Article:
Druridge Bay threatened by giant opencast coal mine
We have treasure here but it’s not coal. The treasure is our landscape which is breathtaking.John, resident
Druridge Bay is a 7-mile stretch of Northumberland’s most beautiful and loved beaches. From the harbour town of Amble in the north to Cresswell in the south. There are also pools, sand dunes, woodland, meadows and nature reserves – all home to precious wildlife.
Slapping a coal mine right next to the beaches and the dunes threatens rare species, the landscape and local tourism. And digging up coal will make climate change worse.
Once they start mining on that land it will never be put right, it will never be back to how it was.Marian, resident
Rare wildlife in Druridge Bay
A number of species in serious decline depend on the habitats that Druridge Bay provides.
On a trip to the area in late spring, Friends of the Earth spotted rare wildlife well inside the proposed mine boundary. Skylarks in full voice, and lapwings, were both trying to nest. There was the eerie and enchanting call of curlews which are struggling to breed on farmland these days. A group of pert wheatears appeared on open pasture. At sun set, 3 brown hares lolloped across the field. Back towards the coast road, yellowhammers peppered the hedgerows and straw bales. These brightly coloured birds are a sign of good arable habitat.
You'll find many other creatures here throughout the year, including resident and migrating birds like graylag, pink-footed geese, and grasshopper warbler.
Most of the species we saw are in serious decline. Between 1995-2014, UK breeding populations of skylarks have declined by 24%, lapwings by 43%, curlews by 48%, wheatears by 11%, yellowhammers by 14%, and brown hares by 5% – according to the British Trust of Ornithology Breeding Bird survey report 2015.
If this coal mine goes ahead, it will take many beautiful and declining species that little bit closer to the edge.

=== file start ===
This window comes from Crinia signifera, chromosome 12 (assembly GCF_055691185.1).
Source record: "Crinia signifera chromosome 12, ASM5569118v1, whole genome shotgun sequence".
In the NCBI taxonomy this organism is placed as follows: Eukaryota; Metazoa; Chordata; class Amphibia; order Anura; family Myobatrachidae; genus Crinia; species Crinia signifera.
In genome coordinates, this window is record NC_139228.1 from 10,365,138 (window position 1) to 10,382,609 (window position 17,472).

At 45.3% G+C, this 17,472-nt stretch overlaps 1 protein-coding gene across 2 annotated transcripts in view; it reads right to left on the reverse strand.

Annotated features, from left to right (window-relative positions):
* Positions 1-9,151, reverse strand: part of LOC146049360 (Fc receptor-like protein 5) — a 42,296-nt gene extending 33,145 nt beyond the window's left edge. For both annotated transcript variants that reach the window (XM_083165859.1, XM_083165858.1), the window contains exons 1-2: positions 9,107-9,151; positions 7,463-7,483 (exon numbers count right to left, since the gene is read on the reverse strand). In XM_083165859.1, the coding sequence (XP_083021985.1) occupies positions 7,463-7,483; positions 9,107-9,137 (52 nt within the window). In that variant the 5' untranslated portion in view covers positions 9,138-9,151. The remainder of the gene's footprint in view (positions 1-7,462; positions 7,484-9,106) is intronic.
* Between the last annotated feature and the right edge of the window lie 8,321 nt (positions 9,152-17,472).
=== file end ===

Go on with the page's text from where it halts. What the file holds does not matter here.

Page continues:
I think people feel disbelief. How can you put something which scars the land so badly on such a beautiful place?Stephen, resident
Who wants to put a coal mine in Druridge Bay?
Banks Mining wants to dig England’s largest opencast coal mine in the picturesque surroundings of the bay. It tabled its proposal in October 2015.
Much to the anger and disappointment of the local community, Northumberland county council voted to approve the plans the following summer.
But following campaigning by Friends of the Earth, and community group Save Druridge, the government intervened. Minister Sajid Javid called in the controversial proposal in September 2016 over climate change concerns.
A public inquiry then took place in June 2017. With local residents we gave evidence for why the government must reject the coal mine. Now it's over to the Secretary of State to make a final decision by March 2018. There's still time for us to urge him to reject the mine.
The government has promised to phase out coal in the UK by 2025. It made the pledge ahead of the Paris climate talks, when world leaders signed up to prevent global warming spiralling out of control.
To prevent climate change claiming more and more lives – and making flooding in the UK worse – we need to keep at least 80% of proven coal, oil and gas reserves in the ground.